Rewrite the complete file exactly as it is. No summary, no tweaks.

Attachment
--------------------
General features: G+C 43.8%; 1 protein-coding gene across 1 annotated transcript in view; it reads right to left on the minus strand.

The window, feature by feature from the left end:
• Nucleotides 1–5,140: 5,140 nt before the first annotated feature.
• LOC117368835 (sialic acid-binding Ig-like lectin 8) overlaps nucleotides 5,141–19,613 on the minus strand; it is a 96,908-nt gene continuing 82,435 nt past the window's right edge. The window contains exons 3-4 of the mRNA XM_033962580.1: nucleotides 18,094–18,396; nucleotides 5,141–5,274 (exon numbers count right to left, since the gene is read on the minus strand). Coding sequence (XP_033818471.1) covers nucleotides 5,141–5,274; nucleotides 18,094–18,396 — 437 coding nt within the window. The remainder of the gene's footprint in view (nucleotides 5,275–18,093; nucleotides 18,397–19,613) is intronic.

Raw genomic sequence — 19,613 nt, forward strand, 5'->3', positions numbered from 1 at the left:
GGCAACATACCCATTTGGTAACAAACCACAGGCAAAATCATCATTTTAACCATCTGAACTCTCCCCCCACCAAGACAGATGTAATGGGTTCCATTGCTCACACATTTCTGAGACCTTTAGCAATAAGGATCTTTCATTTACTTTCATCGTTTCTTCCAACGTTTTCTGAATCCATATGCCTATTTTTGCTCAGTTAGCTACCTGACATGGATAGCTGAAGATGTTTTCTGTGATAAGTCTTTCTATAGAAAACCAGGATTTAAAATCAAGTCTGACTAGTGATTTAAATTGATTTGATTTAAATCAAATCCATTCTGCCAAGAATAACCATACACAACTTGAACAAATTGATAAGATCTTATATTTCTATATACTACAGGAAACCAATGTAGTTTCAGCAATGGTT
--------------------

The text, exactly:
General features: G+C 43.8%; 1 protein-coding gene across 1 annotated transcript in view; it reads right to left on the minus strand.

The window, feature by feature from the left end:
• Nucleotides 1–5,140: 5,140 nt before the first annotated feature.
• LOC117368835 (sialic acid-binding Ig-like lectin 8) overlaps nucleotides 5,141–19,613 on the minus strand; it is a 96,908-nt gene continuing 82,435 nt past the window's right edge. The window contains exons 3-4 of the mRNA XM_033962580.1: nucleotides 18,094–18,396; nucleotides 5,141–5,274 (exon numbers count right to left, since the gene is read on the minus strand). Coding sequence (XP_033818471.1) covers nucleotides 5,141–5,274; nucleotides 18,094–18,396 — 437 coding nt within the window. The remainder of the gene's footprint in view (nucleotides 5,275–18,093; nucleotides 18,397–19,613) is intronic.

Raw genomic sequence — 19,613 nt, forward strand, 5'->3', positions numbered from 1 at the left:
GGCAACATACCCATTTGGTAACAAACCACAGGCAAAATCATCATTTTAACCATCTGAACTCTCCCCCCACCAAGACAGATGTAATGGGTTCCATTGCTCACACATTTCTGAGACCTTTAGCAATAAGGATCTTTCATTTACTTTCATCGTTTCTTCCAACGTTTTCTGAATCCATATGCCTATTTTTGCTCAGTTAGCTACCTGACATGGATAGCTGAAGATGTTTTCTGTGATAAGTCTTTCTATAGAAAACCAGGATTTAAAATCAAGTCTGACTAGTGATTTAAATTGATTTGATTTAAATCAAATCCATTCTGCCAAGAATAACCATACACAACTTGAACAAATTGATAAGATCTTATATTTCTATATACTACAGGAAACCAATGTAGTTTCAGCAATGGTT